Emma Thompson

Interesting precis here from The Times:

Emma Thompson will be in Trafalgar Square in London every day next week hoping to raise awareness of the sex industry

There was a time not long ago when \”actress on street corner\” was the sex industry rather than a way of raising awareness of it. Although to be fair, such advertising would indeed raise awareness.

9 thoughts on “Emma Thompson”

  1. I was left to wonder just what a casual pedestrian who encounters the estimable Emma Thompson in Trafalgar Square is supposed to do having been made aware of the sex industry.

    Fortunately or otherwise, reference to The Times resolves the issue:

    “Wander into massage parlours and see if any of the girls speak English. If you live in a quiet suburban street, what’s going on with the house on the corner where the curtains are drawn and there are always men wandering in and out?”

    I think anyone minded to follow that guidance is advised to seek legal advice and, possibly, police protection as well, before proceeding.

  2. I feel impelled to mention here that it’s been 20 years since Cynthia Payne was acquitted to public acclaim of nine charges controlling prostitutes at her home in south west London:

    My special interest in Ms Payne’s illustrious entrepreneurial career in the sex industry began I learned that her home and business address was located just around the corner from where my first girl friend used to live in times when the Rt Hon Duncan Sandys, at one time Churchill’s son-in-law, was still the MP for Streatham:

    Those were the days, my friend . .

  3. Is it significant that the sex trafficking, girls chained to beds, etc, that Ms. Thompson is raising awareness of is a moral panic/urban myth largely created by special interest groups/single issue fanatics? Is it significant that large numbers of women are freely travelling from East to West to earn a few bob in the sex industry rather than the narrative of innocent girls tricked into prostitution with promises of work as secretaries, librarians and five-a-day officers?

    Does that matter, or should we just go with the flow of the urban myth here?

  4. C’mon. Enslavement for prostitution is certainly more than a mere urban myth. I quote here from a Metropolitan Police press release of last year relating to the residents in a suburban house just a few miles from where I write:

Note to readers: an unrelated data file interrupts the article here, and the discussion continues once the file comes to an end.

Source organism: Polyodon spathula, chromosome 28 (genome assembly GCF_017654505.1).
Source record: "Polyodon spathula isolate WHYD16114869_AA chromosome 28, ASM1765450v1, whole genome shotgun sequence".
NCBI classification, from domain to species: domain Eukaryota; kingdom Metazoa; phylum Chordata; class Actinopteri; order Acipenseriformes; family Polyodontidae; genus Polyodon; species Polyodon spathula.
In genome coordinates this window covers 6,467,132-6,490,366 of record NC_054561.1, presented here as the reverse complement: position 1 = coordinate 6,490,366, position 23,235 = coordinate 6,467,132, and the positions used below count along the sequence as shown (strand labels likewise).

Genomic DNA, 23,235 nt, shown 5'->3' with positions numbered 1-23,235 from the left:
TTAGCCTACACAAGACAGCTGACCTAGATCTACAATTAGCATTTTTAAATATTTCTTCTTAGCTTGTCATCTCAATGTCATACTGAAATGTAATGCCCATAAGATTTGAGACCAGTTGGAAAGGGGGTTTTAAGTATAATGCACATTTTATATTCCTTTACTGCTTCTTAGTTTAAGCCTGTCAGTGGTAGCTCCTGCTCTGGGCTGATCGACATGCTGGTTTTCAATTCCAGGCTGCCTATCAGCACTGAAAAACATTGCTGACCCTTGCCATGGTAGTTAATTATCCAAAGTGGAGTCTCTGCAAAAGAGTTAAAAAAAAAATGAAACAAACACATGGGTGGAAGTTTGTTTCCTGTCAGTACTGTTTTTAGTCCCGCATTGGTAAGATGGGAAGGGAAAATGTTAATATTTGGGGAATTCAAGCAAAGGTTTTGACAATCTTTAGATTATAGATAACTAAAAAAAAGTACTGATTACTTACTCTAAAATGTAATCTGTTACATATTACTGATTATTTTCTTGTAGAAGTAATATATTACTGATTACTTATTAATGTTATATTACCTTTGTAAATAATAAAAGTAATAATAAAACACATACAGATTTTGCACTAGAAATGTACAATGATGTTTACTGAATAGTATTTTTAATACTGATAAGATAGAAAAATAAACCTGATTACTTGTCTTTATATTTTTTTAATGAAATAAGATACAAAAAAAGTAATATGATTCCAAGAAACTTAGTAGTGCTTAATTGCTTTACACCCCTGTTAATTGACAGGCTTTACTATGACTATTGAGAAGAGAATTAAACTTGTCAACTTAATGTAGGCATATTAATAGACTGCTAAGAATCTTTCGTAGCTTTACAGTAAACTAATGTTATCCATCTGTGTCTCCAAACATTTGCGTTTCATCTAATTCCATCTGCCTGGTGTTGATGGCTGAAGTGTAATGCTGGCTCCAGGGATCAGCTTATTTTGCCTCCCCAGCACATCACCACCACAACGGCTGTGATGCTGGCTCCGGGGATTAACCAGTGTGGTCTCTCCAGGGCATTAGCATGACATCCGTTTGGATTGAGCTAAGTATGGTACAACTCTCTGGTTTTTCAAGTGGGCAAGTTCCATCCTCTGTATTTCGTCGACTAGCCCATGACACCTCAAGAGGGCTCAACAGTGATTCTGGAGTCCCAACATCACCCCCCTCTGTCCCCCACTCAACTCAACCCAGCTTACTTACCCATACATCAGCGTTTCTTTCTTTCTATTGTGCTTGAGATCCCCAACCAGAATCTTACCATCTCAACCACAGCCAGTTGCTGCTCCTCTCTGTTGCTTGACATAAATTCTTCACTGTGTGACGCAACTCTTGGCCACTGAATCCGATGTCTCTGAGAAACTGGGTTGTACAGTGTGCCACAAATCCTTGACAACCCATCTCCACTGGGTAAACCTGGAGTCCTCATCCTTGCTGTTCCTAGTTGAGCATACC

“An Albanian couple accused of holding a young woman against her will and forcing her into prostitution at a house in Sutton were found guilty on Tuesday 9 May 2006.

    “Mirela Zeneli and Blendi Krasniqi kept the victim, who at the time, was 18 years-old, in the house where she was raped up to 30 times a day.

    “The victim was an orphan from Lithuania who came to England in July 2004 under the pretence that she would be employed. But within three months of her arrival she had met Zeneli and Krasniqi who forced her to become a prostitute. . .”

  5. The above case couldn’t be more different from the charges brought against Cynthia Payne in 1987 and from which she was acquitted to wide public acclaim.

    From various reports, a Police raid of her premises in Streatham was timely and arrived when a sex party was in full swing. The only hitch from a legal perspective was that the active clientele present turned out to be mainly pensioners, retirees, some on incapacity benefits and a retired vicar or two.

    The Police were arguably right to bring the case but Cynthia Payne’s notorious operation was more by way of a adjunct to social services than anything more nefarious and the jury reached a decision to acquit her on all charges in just five hours.

    For a short while at least, Cynthia Payne became a national celebrity and, in the eyes of some commentators, more worthy of that status than many others.

  6. Well, Bob B, that’s one case but it’s a bit odd. There’s no brothel, this strange couple keeping her in their house, and it took three months before she met them? Whatever happened, it’s far removed from the image of hordes of girls being kidnapped and trafficked by ruthless mafia gangs which ms. Thompson appears to be campaigning about, which is the urban myth I was referring to.


  7. Well, I cited above a case from last year that was in my locality, with a link to the relating Metropolitan Police press release, but it’s not difficult to locate reports from reputable sources of a widely distributed array of other cases:

    The Home Office report, published in March this year, on the UK Action Plan on Tackling Human Trafficking, is here:

  8. Dear Ian B,
    Please wake up! I’m sure a 14-15 year old Moldovan girl that provides you and anyone else with her services has not made a consious decision of her chosen profession. It’s a matter of supply and demand and if we continue having such attitude that sex slavery is an urban myth we cannot expect things to get any better.
    This is NOT about prostitution, it’s about SLAVERY. I have work with victims before and let me tell you there is nothing and I mean NOTHING ‘urban myth’ about their abuse and degradation they have gone through and most of them are NOT past their teens.

    And, I’m sure the police are not having massive operations chasing after urban myths.


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